The main issue for them and Conor O’Shea is that they did not evolve at the same rate as the other nations and their lack of resources is curtailing them from doing so. I would think that O’Shea is probably questioning his decision to move every night before he hits the pillow but we wish him well.

So after the Scottish debacle the next true test was always going to be against the French.

France came to Dublin full of life and determined to set a few records straight.

Guy Noves, who you might refer to as an old-school type of coach, picked a French side he thought might be able to subdue the Irish forwards. All they could do is achieve parity and despite his players moving the ball to the extremities of the pitch at nearly every opportunity Ireland’s defensive line was strong to its core.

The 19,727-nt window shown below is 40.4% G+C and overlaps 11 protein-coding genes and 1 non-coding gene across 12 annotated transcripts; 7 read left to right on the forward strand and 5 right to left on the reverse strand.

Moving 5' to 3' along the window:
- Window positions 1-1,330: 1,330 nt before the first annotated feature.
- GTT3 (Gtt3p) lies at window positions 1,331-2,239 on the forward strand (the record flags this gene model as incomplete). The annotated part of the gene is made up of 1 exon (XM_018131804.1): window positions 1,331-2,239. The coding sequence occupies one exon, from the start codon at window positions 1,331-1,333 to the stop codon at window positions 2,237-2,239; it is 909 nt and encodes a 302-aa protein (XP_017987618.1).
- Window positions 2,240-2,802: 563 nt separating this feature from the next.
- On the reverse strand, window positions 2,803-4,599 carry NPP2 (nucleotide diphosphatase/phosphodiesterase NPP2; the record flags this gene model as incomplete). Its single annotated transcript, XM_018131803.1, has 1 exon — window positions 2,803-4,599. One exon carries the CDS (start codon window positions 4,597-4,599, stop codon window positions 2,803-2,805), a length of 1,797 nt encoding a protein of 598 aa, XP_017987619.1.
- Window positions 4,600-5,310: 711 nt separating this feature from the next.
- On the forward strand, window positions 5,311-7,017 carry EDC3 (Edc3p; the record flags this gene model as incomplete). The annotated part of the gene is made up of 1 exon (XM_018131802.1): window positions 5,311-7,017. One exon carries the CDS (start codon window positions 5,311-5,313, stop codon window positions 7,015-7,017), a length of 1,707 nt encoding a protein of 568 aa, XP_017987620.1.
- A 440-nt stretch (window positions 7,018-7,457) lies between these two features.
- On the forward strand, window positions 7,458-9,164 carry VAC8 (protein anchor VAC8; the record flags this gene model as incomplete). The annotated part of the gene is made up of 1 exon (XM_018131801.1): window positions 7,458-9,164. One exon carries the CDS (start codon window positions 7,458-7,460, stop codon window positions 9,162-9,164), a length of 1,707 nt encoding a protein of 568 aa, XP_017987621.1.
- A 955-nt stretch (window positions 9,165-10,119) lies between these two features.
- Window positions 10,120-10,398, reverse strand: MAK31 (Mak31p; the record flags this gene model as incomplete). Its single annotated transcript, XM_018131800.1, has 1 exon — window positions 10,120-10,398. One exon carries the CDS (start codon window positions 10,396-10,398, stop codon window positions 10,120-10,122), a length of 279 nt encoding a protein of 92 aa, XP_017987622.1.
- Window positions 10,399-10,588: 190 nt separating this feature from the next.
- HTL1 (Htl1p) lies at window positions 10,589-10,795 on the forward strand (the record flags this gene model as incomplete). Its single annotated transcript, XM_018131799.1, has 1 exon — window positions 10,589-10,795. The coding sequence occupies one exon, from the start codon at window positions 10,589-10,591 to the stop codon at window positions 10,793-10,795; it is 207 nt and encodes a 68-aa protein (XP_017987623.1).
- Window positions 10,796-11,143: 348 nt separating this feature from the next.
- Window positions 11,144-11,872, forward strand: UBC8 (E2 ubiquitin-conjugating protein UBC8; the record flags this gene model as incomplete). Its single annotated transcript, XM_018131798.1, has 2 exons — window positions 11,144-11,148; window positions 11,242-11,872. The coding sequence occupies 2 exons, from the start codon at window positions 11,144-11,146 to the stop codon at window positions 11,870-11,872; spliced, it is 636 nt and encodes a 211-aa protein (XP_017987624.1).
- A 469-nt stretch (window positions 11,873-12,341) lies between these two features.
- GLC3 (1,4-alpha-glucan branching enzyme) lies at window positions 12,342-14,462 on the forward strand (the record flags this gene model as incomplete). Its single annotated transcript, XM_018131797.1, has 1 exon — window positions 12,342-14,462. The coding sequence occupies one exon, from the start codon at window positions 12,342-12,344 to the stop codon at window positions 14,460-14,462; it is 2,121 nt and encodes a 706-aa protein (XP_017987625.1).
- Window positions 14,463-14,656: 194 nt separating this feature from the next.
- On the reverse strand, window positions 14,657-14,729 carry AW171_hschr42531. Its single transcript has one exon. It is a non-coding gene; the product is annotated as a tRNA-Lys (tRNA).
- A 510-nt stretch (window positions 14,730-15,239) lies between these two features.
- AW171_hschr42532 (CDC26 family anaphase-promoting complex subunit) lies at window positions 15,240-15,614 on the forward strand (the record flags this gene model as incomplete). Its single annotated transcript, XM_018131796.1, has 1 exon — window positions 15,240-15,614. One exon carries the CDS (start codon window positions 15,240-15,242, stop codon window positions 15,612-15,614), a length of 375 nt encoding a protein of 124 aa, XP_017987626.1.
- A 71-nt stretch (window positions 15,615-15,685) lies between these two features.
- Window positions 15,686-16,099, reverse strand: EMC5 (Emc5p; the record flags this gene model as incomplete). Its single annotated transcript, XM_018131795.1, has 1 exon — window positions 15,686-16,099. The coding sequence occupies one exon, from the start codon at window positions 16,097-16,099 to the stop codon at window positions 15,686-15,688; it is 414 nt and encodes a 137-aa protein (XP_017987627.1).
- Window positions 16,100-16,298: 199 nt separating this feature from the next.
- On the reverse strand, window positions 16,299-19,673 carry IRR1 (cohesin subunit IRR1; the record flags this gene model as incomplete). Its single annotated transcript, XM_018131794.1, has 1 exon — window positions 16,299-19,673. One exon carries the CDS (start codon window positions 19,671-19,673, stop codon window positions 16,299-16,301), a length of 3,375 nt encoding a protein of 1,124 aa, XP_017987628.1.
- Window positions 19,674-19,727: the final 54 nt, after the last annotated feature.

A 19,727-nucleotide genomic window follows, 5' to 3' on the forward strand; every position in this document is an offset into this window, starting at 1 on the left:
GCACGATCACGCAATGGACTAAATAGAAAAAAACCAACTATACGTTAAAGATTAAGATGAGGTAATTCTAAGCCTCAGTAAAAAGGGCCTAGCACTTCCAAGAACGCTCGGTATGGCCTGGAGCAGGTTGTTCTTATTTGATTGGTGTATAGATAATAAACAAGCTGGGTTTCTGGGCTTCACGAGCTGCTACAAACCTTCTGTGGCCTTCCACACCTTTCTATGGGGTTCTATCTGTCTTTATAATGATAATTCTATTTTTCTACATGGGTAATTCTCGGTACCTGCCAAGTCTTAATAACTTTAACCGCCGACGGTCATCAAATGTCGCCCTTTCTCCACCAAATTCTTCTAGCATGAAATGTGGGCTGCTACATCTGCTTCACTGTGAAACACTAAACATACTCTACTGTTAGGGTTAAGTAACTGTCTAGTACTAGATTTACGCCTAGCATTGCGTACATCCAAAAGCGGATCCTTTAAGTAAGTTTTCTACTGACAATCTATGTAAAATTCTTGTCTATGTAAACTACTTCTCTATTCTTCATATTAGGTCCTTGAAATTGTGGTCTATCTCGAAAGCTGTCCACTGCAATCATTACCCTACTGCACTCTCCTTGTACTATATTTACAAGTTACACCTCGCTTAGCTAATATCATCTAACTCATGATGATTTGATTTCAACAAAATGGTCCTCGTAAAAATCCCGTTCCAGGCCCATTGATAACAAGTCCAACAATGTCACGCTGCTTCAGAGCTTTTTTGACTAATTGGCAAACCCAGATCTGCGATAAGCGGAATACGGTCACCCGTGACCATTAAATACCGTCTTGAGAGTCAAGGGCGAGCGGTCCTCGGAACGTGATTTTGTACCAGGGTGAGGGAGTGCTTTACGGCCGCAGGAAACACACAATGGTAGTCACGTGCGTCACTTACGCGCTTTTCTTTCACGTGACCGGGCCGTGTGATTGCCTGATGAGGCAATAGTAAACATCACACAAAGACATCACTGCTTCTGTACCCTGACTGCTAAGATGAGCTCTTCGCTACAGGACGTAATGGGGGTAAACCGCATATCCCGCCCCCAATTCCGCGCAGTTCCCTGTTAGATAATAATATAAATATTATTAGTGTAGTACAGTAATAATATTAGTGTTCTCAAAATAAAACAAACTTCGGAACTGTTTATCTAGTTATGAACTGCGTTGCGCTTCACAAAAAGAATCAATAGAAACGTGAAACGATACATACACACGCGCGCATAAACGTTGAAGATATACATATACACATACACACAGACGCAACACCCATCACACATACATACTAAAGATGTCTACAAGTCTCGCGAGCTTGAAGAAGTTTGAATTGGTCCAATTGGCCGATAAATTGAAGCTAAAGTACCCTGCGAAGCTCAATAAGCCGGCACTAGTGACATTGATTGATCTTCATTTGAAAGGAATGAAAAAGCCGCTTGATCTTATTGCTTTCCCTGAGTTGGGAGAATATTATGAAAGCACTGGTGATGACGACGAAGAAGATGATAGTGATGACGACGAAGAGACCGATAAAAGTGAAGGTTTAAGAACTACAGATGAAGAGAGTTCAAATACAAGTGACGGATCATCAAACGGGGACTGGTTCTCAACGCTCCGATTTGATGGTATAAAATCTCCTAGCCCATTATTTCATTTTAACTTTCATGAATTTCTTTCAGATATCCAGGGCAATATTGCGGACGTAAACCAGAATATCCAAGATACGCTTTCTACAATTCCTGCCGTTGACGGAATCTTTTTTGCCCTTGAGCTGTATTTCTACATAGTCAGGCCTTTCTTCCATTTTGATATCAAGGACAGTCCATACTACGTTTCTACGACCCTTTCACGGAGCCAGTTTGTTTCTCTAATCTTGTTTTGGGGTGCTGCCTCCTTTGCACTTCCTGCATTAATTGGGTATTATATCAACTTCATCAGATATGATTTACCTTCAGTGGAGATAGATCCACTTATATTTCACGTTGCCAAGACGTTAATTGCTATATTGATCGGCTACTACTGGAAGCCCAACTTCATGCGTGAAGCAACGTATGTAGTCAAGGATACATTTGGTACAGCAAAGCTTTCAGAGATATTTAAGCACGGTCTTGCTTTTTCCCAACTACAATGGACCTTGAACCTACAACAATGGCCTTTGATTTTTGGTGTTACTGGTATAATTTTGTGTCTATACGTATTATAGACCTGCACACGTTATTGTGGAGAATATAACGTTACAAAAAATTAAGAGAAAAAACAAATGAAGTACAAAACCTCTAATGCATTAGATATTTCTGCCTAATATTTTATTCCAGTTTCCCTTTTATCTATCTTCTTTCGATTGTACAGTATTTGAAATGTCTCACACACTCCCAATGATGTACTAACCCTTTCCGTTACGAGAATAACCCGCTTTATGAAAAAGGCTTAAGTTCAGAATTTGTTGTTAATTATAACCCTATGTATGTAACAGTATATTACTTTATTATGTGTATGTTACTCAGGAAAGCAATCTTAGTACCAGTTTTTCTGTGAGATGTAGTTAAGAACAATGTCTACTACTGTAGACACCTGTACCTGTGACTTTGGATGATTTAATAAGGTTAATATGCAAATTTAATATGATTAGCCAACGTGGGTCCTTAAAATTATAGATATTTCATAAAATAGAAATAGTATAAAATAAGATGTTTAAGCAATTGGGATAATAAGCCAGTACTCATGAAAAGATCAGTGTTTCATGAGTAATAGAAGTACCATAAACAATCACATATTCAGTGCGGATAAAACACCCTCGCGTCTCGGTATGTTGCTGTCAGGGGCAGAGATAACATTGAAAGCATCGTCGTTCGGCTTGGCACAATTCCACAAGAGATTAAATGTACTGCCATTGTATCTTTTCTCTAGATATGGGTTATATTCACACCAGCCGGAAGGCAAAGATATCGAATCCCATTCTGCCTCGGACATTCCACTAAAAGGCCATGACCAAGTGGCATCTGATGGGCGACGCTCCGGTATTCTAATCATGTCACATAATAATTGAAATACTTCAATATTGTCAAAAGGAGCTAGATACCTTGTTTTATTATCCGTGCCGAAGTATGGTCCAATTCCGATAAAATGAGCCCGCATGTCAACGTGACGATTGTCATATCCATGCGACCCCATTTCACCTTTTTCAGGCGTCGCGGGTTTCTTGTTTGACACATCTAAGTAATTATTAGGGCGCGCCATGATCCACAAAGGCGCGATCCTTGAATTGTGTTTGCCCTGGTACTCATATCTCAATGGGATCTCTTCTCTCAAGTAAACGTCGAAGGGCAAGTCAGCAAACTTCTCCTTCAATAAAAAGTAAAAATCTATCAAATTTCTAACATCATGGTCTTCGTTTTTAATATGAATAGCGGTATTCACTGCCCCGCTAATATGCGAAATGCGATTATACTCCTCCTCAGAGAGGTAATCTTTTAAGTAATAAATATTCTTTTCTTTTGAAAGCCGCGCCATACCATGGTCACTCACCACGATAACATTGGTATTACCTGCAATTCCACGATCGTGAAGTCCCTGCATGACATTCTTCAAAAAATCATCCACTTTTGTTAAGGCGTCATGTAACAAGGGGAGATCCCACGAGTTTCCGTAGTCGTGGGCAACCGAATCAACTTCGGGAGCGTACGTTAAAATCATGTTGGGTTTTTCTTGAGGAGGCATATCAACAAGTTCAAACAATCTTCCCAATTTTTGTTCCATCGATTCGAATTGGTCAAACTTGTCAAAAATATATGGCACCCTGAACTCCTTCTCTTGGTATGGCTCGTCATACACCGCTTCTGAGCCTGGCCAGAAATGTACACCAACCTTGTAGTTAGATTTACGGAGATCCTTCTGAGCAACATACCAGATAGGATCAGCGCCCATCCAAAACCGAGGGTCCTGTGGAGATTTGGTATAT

Unlike Ireland where the union owns the players, France have a massive internal struggle on their hands with the clubs and unless they come to some compromise they will continue to underperform. They are very much a side in transition but with Noves navigating the ship they will not be found wanting for pride and passion.

And so we move onto Wales in Cardiff. This was the game to see if Schmidt had taken on board the lessons learned in Scotland.

Coming into this game the Welsh were hurting way more than Ireland. After stuttering past Italy in game one, losing to England at home in game two and then suffering the humiliation of a 29-13 point loss in Murrayfield in game three, Ireland was their last chance of receiving clemency by their public.